Submitted to: ASA-CSSA-SSSA Annual Meeting Abstracts
Publication Type: Abstract only
Publication Acceptance Date: 8/27/2013
Publication Date: 11/8/2013
Citation: Bolster, C.H., Horvath, T., Lee, B., Mehlhope, S., Higgins, S.F., Delgado, J.A. 2013. Revising the phosphorus index for Kentucky. ASA-CSSA-SSSA Annual Meeting Abstracts. Abstract. Interpretive Summary:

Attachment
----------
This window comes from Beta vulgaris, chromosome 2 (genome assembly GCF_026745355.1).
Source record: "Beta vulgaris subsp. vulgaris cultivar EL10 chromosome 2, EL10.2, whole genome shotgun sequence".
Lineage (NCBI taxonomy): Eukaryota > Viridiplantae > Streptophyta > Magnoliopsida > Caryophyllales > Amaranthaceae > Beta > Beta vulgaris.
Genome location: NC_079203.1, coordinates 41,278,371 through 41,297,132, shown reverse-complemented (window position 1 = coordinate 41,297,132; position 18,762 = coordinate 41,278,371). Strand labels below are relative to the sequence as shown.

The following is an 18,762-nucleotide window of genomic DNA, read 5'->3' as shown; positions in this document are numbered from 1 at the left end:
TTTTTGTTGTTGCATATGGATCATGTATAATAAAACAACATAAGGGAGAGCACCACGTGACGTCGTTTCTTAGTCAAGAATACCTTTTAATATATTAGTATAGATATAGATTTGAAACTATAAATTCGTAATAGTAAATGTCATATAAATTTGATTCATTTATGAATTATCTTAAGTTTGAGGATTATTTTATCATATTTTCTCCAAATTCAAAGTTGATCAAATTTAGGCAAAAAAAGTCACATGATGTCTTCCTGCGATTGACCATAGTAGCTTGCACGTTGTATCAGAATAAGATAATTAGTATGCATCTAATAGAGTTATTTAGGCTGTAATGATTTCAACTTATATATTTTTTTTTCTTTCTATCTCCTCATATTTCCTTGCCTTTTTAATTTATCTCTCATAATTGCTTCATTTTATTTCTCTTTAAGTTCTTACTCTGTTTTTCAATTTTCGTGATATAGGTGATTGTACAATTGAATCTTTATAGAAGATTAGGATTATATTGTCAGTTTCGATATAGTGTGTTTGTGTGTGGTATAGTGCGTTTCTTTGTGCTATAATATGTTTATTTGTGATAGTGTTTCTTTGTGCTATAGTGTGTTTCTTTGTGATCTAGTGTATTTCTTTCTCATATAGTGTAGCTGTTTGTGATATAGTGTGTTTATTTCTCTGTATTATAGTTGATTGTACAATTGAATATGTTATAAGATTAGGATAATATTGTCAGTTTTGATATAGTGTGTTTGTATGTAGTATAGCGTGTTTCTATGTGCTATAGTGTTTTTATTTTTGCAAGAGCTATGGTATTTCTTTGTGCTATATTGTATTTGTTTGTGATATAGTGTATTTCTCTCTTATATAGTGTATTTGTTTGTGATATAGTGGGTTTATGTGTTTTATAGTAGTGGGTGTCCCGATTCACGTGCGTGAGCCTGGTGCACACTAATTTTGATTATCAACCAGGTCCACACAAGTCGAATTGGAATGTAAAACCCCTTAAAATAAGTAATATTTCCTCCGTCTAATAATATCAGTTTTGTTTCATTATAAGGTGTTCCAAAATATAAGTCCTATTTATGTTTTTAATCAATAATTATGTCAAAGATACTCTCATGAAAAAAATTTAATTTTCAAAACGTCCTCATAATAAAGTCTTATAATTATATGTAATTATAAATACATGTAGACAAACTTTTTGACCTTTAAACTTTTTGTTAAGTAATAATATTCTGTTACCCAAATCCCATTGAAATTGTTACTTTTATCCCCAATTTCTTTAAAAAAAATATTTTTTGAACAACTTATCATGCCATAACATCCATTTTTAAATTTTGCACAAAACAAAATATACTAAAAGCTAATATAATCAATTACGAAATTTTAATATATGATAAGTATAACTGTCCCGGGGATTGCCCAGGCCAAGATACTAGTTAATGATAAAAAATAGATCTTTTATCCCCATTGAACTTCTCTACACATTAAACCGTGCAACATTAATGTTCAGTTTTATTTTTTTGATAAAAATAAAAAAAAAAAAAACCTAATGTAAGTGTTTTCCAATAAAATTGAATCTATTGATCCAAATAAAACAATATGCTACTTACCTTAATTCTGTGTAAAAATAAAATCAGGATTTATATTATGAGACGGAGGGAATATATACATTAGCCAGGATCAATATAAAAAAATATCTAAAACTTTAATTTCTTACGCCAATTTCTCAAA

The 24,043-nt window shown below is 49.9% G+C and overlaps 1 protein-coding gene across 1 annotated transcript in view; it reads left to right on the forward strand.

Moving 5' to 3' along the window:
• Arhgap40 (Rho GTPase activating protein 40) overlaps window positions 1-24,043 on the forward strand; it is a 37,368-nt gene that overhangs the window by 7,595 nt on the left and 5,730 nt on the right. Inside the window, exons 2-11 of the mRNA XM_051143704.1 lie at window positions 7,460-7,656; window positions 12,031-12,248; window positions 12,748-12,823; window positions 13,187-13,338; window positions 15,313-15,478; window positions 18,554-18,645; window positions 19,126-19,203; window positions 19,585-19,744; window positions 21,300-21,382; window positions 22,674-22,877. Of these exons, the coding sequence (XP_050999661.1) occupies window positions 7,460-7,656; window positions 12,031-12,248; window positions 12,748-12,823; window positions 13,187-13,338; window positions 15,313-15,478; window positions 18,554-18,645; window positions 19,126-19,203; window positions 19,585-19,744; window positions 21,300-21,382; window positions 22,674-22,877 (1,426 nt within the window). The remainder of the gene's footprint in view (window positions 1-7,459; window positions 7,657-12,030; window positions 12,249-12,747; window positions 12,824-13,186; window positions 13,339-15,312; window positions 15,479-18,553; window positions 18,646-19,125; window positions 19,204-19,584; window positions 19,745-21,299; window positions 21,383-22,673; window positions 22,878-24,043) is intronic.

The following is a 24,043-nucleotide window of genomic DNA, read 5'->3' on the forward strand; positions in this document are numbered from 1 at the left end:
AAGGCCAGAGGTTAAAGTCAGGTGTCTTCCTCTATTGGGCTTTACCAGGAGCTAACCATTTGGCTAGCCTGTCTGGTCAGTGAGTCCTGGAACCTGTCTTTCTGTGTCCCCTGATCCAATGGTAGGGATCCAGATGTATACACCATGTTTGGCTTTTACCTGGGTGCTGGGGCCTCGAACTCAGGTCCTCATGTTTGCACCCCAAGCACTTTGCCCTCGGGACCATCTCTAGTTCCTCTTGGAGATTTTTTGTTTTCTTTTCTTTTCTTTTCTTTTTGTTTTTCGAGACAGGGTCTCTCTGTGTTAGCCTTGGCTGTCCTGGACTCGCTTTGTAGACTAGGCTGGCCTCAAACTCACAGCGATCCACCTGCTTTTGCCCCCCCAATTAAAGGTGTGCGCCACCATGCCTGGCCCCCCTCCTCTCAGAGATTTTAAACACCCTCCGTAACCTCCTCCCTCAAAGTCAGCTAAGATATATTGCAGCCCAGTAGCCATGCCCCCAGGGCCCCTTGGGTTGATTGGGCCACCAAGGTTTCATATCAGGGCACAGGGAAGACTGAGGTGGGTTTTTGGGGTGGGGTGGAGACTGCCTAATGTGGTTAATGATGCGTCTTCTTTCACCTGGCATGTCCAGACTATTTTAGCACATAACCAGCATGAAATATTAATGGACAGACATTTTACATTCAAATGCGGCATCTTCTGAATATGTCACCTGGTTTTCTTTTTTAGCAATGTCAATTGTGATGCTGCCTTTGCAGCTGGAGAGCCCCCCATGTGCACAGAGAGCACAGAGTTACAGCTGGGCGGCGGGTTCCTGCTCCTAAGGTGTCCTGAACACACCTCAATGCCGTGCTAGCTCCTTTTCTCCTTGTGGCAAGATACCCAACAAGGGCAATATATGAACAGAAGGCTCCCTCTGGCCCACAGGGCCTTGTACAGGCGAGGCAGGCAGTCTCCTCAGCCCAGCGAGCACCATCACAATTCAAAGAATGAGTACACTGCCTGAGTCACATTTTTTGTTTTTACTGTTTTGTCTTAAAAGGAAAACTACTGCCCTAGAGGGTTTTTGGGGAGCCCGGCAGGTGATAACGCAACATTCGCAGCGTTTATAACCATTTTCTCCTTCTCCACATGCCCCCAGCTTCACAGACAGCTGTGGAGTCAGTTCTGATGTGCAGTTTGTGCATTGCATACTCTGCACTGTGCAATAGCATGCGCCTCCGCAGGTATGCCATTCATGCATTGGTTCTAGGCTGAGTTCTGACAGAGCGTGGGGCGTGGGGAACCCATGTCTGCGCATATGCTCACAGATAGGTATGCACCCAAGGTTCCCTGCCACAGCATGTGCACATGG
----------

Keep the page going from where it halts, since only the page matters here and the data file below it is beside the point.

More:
Technical Abstract: The phosphorus index (PI) is a field-scale assessment tool developed by the USDA Natural Resources Conservation Service (NRCS) to identify fields most vulnerable to P loss that has been adopted in some form across 48 states. Due to concerns that the use of the PI has not resulted in intended reductions in P loss from agricultural fields, the USDA NRCS recently revised their 590 Nutrient Management Standard requiring that states demonstrate their PI ratings are correlated with actual risk of P loss from agricultural fields using either measured or modeled P loss data. Earlier research evaluating the Kentucky PI against modeled P loss data indicated several limitations with the index highlighting the need to update the PI for Kentucky. A revised PI was developed by incorporating a component formulation with each component based on published relationships between observed P loss and P source and transport factors. Output from the revised PI was well correlated (r2 = 0.77) with a measured P loss data set (n = 260) published in the literature. To assess whether the revised PI provided improved estimates of P loss risk compared with the original PI, output from both PIs was compared with a subset of the P loss dataset used to evaluate other PIs in the South. Linear regressions on the predicted and measured P loss values yielded r2 values of 0.04 and 0.06 for the original PI for the untransformed and log-transformed data whereas r2 values for the revised PI were 0.76 and 0.84 for the untransformed and log-transformed data, respectively, indicating an improvement with the revised PI in assessing P loss risk. The original and revised PIs were also compared by calculating P loss risk for 46 fields using data recently collected for developing comprehensive nutrient management plans in Kentucky. These results suggest that while the new PI will likely result in somewhat more restrictive P applications compared with the original PI, for the majority of fields in Kentucky, manure applications will be allowed at N-based rates. The approach adopted in this study to revise the Kentucky PI should offer guidance to other states that are currently in the process of revising their PI.